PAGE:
Get a free trial of Codefresh

Argo CD

Argo CD

License: Apache License 2.0

Repository: https://github.com/argoproj/argo-cd 

This solution uses open source Argo tools to simplify and automate the deployment of Kubernetes-based applications. It facilitates auditing and rollbacks supporting GitOps and CD. All the configuration logic resides in Git, allowing developers to reuse existing workflows to build and review code. 

Capabilities of Argo CD include: 

  • Automatic deployment to target environments.
  • Multi-cluster deployment management.
  • Support for various config management tools.
  • SSO support with OAuth2, OIDC, SAML 2.0, etc. 
  • Strong RBAC-based authorization.
  • Rollbacks based on the commit history in Git.
  • Resource health analysis.
  • Automatic drift detection.
  • Automatic syncing of applications to the target state.
  • Complex rollouts.
  • Audit trails.




License: Apache License 2.0

Repository: https://github.com/fluxcd/flux 

This tool automatically keeps Kubernetes clusters in sync with Git configurations, using a cluster operator to trigger Kubernetes deployments. Flux is a complete CD solution that monitors container image repositories and updates running configurations based on desired target states. 

Key Flux features include :

  • Various deployment methods—including canary and A/B. 
  • Infrastructure management—manages all resources in Kubernetes.
  • Git integration—supports various providers like GitHub, GitLab, and Bitbucket.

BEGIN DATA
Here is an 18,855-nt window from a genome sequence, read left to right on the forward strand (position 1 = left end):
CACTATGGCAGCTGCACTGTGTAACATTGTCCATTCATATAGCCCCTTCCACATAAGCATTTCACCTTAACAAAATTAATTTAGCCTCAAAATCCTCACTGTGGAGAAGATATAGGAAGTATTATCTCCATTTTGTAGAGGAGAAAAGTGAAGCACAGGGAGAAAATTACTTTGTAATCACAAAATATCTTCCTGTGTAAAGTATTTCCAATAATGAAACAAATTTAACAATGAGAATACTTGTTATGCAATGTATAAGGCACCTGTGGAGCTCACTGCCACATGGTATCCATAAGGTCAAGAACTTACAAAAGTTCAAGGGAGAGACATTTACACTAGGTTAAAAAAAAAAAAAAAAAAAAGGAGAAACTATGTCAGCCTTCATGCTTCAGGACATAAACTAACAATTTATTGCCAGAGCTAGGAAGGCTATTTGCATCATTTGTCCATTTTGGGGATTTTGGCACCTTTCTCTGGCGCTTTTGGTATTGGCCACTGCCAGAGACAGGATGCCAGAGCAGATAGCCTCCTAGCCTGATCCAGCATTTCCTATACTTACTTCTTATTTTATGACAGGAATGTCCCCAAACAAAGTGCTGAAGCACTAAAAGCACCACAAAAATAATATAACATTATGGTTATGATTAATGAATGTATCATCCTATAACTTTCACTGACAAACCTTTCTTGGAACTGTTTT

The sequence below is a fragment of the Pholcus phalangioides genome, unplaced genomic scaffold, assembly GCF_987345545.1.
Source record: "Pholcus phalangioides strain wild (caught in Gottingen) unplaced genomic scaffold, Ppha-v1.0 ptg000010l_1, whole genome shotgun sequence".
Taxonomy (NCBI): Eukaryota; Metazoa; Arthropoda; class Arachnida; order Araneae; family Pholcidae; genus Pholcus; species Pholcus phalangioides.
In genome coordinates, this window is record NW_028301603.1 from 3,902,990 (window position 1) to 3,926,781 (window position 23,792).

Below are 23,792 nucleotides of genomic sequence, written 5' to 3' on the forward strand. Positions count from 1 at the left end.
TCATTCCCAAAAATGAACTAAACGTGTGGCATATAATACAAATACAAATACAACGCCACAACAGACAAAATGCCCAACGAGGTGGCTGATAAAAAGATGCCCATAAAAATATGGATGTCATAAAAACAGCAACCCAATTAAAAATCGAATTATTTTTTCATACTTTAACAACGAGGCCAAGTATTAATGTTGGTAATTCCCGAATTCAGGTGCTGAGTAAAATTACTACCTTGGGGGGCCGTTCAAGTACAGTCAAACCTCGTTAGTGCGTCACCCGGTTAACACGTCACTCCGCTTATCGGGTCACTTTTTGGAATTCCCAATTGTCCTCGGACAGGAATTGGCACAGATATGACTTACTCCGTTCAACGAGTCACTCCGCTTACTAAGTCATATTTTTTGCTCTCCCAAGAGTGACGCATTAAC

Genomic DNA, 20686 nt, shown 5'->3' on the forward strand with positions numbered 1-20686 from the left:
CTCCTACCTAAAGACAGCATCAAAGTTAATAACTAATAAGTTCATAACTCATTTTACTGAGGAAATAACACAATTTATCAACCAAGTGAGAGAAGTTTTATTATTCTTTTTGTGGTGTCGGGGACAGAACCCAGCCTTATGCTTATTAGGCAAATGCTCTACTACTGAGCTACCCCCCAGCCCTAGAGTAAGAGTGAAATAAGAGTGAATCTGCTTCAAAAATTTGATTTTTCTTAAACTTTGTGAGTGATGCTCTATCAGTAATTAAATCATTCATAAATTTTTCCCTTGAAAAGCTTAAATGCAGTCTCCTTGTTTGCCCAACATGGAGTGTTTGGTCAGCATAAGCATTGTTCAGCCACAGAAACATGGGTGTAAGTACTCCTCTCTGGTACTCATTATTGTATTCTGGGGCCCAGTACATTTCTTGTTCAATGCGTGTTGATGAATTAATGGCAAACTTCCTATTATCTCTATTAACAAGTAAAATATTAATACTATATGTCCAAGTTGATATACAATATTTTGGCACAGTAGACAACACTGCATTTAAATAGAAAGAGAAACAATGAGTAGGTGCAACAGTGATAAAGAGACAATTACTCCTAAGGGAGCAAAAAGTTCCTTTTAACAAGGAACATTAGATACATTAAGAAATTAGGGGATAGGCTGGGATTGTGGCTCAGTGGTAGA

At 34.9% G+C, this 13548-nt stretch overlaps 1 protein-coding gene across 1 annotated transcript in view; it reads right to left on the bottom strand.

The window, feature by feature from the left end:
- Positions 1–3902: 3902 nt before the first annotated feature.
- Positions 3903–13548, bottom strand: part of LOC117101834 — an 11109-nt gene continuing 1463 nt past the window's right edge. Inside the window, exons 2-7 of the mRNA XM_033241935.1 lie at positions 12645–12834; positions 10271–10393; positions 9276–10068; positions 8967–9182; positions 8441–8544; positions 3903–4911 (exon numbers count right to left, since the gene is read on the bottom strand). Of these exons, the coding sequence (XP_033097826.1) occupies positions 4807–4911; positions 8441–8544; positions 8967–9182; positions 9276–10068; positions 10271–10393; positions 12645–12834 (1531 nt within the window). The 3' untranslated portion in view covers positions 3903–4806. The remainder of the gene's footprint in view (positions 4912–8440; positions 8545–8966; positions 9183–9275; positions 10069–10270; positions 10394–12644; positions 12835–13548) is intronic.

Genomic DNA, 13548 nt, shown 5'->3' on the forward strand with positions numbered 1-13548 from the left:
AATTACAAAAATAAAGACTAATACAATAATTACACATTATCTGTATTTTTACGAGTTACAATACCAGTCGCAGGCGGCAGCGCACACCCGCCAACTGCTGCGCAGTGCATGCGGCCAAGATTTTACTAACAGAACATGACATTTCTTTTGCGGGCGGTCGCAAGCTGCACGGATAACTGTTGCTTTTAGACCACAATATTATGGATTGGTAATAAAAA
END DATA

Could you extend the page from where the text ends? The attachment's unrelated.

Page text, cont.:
• Multi-tenant model—supports multiple apps and repositories. 

Flux can access Kubernetes without a separate CI tool. It maintains a Git audit log of all changes. 

GitLab CI/CD

GitLab CI CD

License: Open source, with commercial options for support and installation

Product info: https://docs.gitlab.com/ee/ci/ 

This CI/CD tool is part of GitLab, helping to manage Git-based application SDLCs. It includes a CI service to automatically build and test code and CD features to release them, supporting continuous deployment. GitLab CI/CD provides code branching, scanning, and testing tools, supporting the use of a Git repo as the single source of truth for GitOps projects. It is GitLab-only. 



License: Commercial with community edition

Repository: https://github.com/harness 

This CDaaS platform supports projects in the cloud and on-premises, allowing DevOps teams to automate tests, deployments, and rollbacks. It offers templates for several CD pipelines, including blue-green, canary, and rolling deployments. 

Harness automatically detects code quality and performance issues, enabling automatic rollbacks and providing analytics and notifications. It also supports SSO and OAuth. 



License: Apache License 2.0

Repository: https://github.com/spinnaker/spinnaker 

This CD platform manages multi-cloud code changes and builds testing and deployment pipelines—users can configure pipelines to launch other pipelines. Spinnaker enables container image building and deployment, rollouts, and rollbacks. It integrates with Prometheus, Stackdriver, and other monitoring services. 

Learn more in our detailed guide to CI/CD tools

Test Automation Tools

Automated tests minimize the manual burden during code testing. Test automation tools allow DevOps teams to build automated test suites to check their applications. With test automation, teams can identify bugs across many artifacts—it is easy to integrate multiple tests into the CI/CD pipeline to provide fast feedback.